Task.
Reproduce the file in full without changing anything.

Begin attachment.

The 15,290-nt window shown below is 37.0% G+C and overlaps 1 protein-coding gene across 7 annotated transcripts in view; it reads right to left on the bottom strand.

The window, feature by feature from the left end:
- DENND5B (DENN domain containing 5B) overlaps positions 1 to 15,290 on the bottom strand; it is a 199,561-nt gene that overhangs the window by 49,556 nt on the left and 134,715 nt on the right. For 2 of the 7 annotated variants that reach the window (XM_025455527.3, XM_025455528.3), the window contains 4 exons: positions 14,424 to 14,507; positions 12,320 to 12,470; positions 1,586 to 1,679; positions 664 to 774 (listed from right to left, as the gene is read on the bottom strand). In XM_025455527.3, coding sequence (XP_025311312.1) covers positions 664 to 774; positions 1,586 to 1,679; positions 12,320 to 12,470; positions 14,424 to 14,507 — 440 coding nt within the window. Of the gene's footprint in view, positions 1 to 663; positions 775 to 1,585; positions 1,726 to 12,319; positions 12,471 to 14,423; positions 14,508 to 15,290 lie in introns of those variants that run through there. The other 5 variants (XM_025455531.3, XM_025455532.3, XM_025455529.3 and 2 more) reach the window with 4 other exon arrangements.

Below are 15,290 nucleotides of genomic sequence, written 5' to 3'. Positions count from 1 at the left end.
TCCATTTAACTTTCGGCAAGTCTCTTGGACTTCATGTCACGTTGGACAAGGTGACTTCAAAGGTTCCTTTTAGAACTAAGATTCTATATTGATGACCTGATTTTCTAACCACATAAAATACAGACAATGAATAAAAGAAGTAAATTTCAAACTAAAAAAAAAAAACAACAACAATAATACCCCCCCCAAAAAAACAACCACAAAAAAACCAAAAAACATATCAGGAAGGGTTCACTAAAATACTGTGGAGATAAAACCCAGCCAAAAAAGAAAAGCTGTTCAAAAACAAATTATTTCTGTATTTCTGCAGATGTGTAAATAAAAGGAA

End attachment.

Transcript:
The 15,290-nt window shown below is 37.0% G+C and overlaps 1 protein-coding gene across 7 annotated transcripts in view; it reads right to left on the bottom strand.

The window, feature by feature from the left end:
- DENND5B (DENN domain containing 5B) overlaps positions 1 to 15,290 on the bottom strand; it is a 199,561-nt gene that overhangs the window by 49,556 nt on the left and 134,715 nt on the right. For 2 of the 7 annotated variants that reach the window (XM_025455527.3, XM_025455528.3), the window contains 4 exons: positions 14,424 to 14,507; positions 12,320 to 12,470; positions 1,586 to 1,679; positions 664 to 774 (listed from right to left, as the gene is read on the bottom strand). In XM_025455527.3, coding sequence (XP_025311312.1) covers positions 664 to 774; positions 1,586 to 1,679; positions 12,320 to 12,470; positions 14,424 to 14,507 — 440 coding nt within the window. Of the gene's footprint in view, positions 1 to 663; positions 775 to 1,585; positions 1,726 to 12,319; positions 12,471 to 14,423; positions 14,508 to 15,290 lie in introns of those variants that run through there. The other 5 variants (XM_025455531.3, XM_025455532.3, XM_025455529.3 and 2 more) reach the window with 4 other exon arrangements.

Below are 15,290 nucleotides of genomic sequence, written 5' to 3'. Positions count from 1 at the left end.
TCCATTTAACTTTCGGCAAGTCTCTTGGACTTCATGTCACGTTGGACAAGGTGACTTCAAAGGTTCCTTTTAGAACTAAGATTCTATATTGATGACCTGATTTTCTAACCACATAAAATACAGACAATGAATAAAAGAAGTAAATTTCAAACTAAAAAAAAAAAACAACAACAATAATACCCCCCCCAAAAAAACAACCACAAAAAAACCAAAAAACATATCAGGAAGGGTTCACTAAAATACTGTGGAGATAAAACCCAGCCAAAAAAGAAAAGCTGTTCAAAAACAAATTATTTCTGTATTTCTGCAGATGTGTAAATAAAAGGAA